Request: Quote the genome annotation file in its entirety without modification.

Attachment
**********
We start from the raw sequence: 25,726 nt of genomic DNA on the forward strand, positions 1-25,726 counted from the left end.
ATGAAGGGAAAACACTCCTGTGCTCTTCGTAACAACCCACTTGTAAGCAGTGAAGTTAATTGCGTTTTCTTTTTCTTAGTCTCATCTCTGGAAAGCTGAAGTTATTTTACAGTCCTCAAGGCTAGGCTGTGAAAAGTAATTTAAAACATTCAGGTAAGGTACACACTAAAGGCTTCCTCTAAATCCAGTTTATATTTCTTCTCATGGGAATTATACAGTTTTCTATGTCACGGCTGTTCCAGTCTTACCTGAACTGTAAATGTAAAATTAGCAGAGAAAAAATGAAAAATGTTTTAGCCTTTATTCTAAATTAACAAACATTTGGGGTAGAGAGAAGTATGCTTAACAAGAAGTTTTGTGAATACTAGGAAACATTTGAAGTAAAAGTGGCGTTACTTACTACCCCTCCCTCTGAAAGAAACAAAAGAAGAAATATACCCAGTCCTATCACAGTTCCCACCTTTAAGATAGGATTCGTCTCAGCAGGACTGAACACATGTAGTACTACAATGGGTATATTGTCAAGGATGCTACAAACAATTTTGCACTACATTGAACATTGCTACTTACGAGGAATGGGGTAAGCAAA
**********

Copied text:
We start from the raw sequence: 25,726 nt of genomic DNA on the forward strand, positions 1-25,726 counted from the left end.
ATGAAGGGAAAACACTCCTGTGCTCTTCGTAACAACCCACTTGTAAGCAGTGAAGTTAATTGCGTTTTCTTTTTCTTAGTCTCATCTCTGGAAAGCTGAAGTTATTTTACAGTCCTCAAGGCTAGGCTGTGAAAAGTAATTTAAAACATTCAGGTAAGGTACACACTAAAGGCTTCCTCTAAATCCAGTTTATATTTCTTCTCATGGGAATTATACAGTTTTCTATGTCACGGCTGTTCCAGTCTTACCTGAACTGTAAATGTAAAATTAGCAGAGAAAAAATGAAAAATGTTTTAGCCTTTATTCTAAATTAACAAACATTTGGGGTAGAGAGAAGTATGCTTAACAAGAAGTTTTGTGAATACTAGGAAACATTTGAAGTAAAAGTGGCGTTACTTACTACCCCTCCCTCTGAAAGAAACAAAAGAAGAAATATACCCAGTCCTATCACAGTTCCCACCTTTAAGATAGGATTCGTCTCAGCAGGACTGAACACATGTAGTACTACAATGGGTATATTGTCAAGGATGCTACAAACAATTTTGCACTACATTGAACATTGCTACTTACGAGGAATGGGGTAAGCAAA